2, National Institute of Chemistry, Ljubljana, , Slovenia
Barium hexaferrite (BaFe12O19 - HF) nanoplatelets display a high uniaxial magnetocrystalline anisotropy with an easy axis perpendicular to the platelet. Due to this unique property, they show tremendous potential in innovative applications, especially in relation to their ability to be effectively aligned with an applied magnetic field. However, for some applications their saturation magnetization MS should be increased. As a hard-magnetic material, HF displays a rather modest MS, 72 Am2/kg in the bulk, while in the form of nanoplatelets the MS is significantly smaller, up to 35 Am2/kg. The MS of the nanoplatelets can be effectively increased by coating them with a shell of soft-magnetic iron oxide maghemite (γ-Fe2O3). If the two phases are magnetically exchange-coupled the formed composite nanoplatelet homogeneously magnetizes like a single-phase particle.
In this work the composite nanoplatelets were synthesized using the deposition of epitaxial maghemite (M) layers onto the HF nanoplatelet cores dispersed in an aqueous suspension. The layers were deposited by a heterogeneous nucleation and growth on the surfaces of the core nanoplatelets during the precipitation of Fe2+/Fe3+ ions. The composite nanoplatelets were characterized using an aberration-corrected scanning-transmission electron microscope (HAADF STEM) in combination with other methods (TEM, EDXS, XRD, Raman). The magnetic properties were thoroughly analyzed.
Atomic-resolution imaging revealed that the synthesized composite nanoplatelets display an incredibly uniform structure of the “sandwich”-type, with a HF core in between two M layers. As the core nanoplatelets adopt a distinct structure and composition, which are significantly different to the bulk, they can be considered as novel structural variations of hexaferrite stabilized on the nanoscale. The HF structure is characterized by two alternating structural blocks, i.e., a hexagonal “R” block ((BaFe6O11)2-) and a cubic “S” block ((Fe6O8)2+), stacked along the c-direction of their hexagonal structure (RSR*S*, * denotes the rotation of 180 °around the c-axis). The nanoplatelets contain only two, or rarely three, R blocks and always terminate with the full S block at the basal surfaces. The vast majority of the nanoplatelets showed the SR*S*RS stacking, corresponding to the composition of Ba2Fe30O46. Given the cubic S block termination of the platelets, layers of maghemite with a cubic spinel structure, can be easily grown epitaxially on the basal surfaces of the platelets. The epitaxial M layers deposited on the cores are of very uniform thickness.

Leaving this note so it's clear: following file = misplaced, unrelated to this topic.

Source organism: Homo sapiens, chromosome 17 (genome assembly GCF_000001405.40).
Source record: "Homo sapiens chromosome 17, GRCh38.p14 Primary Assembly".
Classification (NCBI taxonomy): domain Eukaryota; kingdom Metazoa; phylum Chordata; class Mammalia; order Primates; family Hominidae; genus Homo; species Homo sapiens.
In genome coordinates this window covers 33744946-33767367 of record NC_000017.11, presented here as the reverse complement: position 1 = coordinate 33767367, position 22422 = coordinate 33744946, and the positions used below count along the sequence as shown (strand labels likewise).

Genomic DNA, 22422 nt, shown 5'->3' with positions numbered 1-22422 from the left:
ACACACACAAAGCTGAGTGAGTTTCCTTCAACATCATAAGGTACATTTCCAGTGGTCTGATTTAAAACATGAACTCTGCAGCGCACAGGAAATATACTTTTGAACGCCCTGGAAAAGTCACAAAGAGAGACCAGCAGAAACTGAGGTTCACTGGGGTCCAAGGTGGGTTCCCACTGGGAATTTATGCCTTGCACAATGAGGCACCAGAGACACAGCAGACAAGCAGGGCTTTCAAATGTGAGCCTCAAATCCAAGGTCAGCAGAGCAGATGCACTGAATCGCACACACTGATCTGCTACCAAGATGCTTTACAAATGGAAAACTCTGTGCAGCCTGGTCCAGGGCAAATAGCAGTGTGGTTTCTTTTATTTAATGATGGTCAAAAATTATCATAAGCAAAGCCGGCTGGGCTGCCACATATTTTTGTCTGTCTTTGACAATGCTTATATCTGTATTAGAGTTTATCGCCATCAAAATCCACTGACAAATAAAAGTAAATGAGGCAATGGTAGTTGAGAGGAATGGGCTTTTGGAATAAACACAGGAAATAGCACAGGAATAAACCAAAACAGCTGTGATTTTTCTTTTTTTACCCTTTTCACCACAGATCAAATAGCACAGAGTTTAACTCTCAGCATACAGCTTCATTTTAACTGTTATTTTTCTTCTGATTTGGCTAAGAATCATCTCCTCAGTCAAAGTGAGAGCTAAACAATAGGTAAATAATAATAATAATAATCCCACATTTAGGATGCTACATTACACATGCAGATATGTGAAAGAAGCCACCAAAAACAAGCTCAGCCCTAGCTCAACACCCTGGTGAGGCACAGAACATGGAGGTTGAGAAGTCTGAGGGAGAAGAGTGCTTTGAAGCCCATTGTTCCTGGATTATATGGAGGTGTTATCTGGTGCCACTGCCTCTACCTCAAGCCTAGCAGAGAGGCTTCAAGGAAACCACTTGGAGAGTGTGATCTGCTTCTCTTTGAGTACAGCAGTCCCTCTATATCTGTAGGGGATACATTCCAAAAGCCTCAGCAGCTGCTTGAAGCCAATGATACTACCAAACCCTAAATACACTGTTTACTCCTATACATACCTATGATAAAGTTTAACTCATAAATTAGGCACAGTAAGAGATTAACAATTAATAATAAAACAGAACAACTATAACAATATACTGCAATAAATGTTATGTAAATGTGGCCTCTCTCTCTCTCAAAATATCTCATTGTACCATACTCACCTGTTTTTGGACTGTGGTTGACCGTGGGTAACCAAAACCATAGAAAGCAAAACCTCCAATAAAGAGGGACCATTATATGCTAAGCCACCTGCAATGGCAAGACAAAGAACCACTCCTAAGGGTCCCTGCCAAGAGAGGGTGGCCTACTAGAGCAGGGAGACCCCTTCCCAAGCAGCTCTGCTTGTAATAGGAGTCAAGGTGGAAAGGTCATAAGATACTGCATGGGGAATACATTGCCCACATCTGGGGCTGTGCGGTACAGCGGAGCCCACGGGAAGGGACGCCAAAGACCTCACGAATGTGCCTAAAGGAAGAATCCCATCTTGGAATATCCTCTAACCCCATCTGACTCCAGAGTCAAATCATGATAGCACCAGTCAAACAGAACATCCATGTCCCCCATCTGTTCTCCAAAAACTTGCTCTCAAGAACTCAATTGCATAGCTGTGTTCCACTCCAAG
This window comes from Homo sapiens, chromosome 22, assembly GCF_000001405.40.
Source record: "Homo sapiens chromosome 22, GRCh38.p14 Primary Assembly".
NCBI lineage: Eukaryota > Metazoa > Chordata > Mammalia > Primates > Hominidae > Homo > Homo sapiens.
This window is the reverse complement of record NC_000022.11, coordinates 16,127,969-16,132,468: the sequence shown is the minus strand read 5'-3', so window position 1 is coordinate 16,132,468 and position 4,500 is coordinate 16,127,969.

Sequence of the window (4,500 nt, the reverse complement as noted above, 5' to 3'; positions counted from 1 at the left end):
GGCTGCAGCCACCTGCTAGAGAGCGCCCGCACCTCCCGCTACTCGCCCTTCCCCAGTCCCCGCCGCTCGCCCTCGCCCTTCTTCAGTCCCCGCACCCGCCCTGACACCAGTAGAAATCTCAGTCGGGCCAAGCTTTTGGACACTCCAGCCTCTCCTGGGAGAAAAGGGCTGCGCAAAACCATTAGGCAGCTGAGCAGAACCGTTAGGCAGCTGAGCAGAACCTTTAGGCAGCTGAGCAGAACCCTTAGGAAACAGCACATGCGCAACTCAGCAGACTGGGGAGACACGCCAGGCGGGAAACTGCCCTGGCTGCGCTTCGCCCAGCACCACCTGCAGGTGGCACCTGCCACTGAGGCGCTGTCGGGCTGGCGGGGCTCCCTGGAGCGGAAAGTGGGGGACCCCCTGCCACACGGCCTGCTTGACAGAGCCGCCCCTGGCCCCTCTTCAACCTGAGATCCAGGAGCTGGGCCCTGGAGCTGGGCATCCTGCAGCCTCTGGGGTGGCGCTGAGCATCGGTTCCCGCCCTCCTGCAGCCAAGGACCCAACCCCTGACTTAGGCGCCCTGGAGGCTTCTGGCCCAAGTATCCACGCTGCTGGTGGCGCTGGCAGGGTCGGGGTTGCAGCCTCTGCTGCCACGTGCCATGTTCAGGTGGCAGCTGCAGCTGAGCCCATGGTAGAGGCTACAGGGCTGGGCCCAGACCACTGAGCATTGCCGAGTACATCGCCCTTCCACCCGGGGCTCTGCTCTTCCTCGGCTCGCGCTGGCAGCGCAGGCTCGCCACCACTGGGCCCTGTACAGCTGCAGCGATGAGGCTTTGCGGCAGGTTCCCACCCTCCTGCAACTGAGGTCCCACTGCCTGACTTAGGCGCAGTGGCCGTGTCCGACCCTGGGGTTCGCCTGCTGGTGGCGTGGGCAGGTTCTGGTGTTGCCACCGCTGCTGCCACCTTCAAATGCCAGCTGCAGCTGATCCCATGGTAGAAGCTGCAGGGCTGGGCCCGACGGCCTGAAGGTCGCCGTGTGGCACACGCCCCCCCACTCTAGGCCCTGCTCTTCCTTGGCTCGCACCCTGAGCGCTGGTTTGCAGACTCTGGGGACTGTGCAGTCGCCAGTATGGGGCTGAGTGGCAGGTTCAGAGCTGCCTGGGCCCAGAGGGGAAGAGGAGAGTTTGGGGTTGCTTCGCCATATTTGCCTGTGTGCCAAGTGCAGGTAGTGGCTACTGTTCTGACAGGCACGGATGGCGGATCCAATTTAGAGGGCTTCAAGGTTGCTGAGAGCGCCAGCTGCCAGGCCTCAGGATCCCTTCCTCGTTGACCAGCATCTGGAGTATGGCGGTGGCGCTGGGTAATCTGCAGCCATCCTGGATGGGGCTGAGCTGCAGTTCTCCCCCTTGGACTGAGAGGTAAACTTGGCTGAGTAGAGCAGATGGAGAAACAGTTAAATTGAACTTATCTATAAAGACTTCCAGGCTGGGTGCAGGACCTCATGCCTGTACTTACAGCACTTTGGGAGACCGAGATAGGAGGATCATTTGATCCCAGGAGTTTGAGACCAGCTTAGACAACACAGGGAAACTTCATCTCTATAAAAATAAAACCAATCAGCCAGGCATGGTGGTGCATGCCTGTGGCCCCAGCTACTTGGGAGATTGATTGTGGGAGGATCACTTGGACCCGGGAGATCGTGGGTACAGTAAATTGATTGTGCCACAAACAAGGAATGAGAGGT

Magnetic measurements proved the exchange coupling between the two magnetic materials. The exchange-coupled composite nanoplatelets exhibit a remarkably uniform structure, with an enhanced MS of more than 50 emu/g while essentially maintaining the out-of-plane easy axis. The enhanced MS could pave the way for their use in diverse platelet-based magnetic applications.